Rona has opened up shop in downtown Pemberton.
The chain, which stocks materials such as lumber and plumbing tools, is taking over the Home Hardware location on Prospect Street and aims to provide building supplies that Pembertonians previously couldn't access in town.
Paul Vacirca, one of four co-owners of the store and a former president of the Pemberton and District Chamber of Commerce, said the store will be owned independently and won't simply be part of a chain. That means profits will go to the owners and stay within the community rather than be directed to a company with headquarters in Boucherville, Quebec.
"Most people know Rona as ... just big box stores," said Vacirca.
"Rona's a company that's very progressive, traded openly, but you can be an independent owner and run a Rona store.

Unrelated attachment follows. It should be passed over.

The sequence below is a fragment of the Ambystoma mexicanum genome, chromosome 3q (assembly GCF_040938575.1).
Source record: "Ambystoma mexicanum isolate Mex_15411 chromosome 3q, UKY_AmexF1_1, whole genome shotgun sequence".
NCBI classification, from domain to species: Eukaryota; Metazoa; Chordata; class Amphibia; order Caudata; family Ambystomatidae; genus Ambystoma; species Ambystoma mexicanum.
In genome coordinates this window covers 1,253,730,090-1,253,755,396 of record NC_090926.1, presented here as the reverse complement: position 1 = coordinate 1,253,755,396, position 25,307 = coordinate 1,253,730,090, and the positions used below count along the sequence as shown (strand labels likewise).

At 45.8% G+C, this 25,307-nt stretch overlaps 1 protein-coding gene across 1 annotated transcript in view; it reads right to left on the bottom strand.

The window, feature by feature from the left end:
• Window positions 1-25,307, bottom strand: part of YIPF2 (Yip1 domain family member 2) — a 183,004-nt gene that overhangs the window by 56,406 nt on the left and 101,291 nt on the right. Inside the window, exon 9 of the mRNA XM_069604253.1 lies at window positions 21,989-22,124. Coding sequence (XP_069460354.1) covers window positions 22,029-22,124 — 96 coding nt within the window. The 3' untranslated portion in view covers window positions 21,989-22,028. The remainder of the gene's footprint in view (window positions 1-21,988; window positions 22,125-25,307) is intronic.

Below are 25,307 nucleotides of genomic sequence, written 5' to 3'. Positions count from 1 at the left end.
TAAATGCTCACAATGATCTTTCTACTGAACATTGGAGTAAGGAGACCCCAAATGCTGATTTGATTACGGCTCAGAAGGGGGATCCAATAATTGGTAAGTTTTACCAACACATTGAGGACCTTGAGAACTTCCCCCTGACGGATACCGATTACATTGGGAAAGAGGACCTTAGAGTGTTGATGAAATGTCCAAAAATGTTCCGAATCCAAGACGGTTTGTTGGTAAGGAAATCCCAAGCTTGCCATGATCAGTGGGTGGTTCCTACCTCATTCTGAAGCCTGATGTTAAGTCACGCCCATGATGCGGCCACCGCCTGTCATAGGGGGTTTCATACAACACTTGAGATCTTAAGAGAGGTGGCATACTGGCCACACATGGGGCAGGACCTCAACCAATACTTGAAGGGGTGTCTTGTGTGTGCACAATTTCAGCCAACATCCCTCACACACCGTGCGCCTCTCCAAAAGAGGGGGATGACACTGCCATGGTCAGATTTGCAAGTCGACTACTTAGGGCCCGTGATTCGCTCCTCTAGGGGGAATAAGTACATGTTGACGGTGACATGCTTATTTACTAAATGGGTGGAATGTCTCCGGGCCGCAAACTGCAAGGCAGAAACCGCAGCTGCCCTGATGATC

"Home Hardware's been great, all those great little departments have been wonderful. I can do the same thing with Rona, but I couldn't get the lumber and building materials to be competitive in my marketplace."
Before Rona opened up in the Spud Valley, construction workers and contractors who live there had to have to drive all the way down the Sea to Sky Highway to Squamish, where they could pick up their materials from Home Depot or other similar stores.
Now, contractors who live in Pemberton merely have to drive a short distance into downtown to pick up materials then head back to work.
"Now people don't have to go to Squamish," Vacirca said. "They can remain loyal and not feel guilty."
The change from Home Hardware to Rona made it necessary for Vacirca to step down from his role as Chamber President. The Chamber works to support economic growth in the Valley and for Vacirca it was too much to balance it with family and a new business venture. But he still plans on being involved with the organization.
"I had to make a decision as to where I can be," he said. "I just couldn't be everywhere. I'd (thought I had) better stick with family, community and business, then I'm still acting as a (Chamber) director, taking one or two projects each year."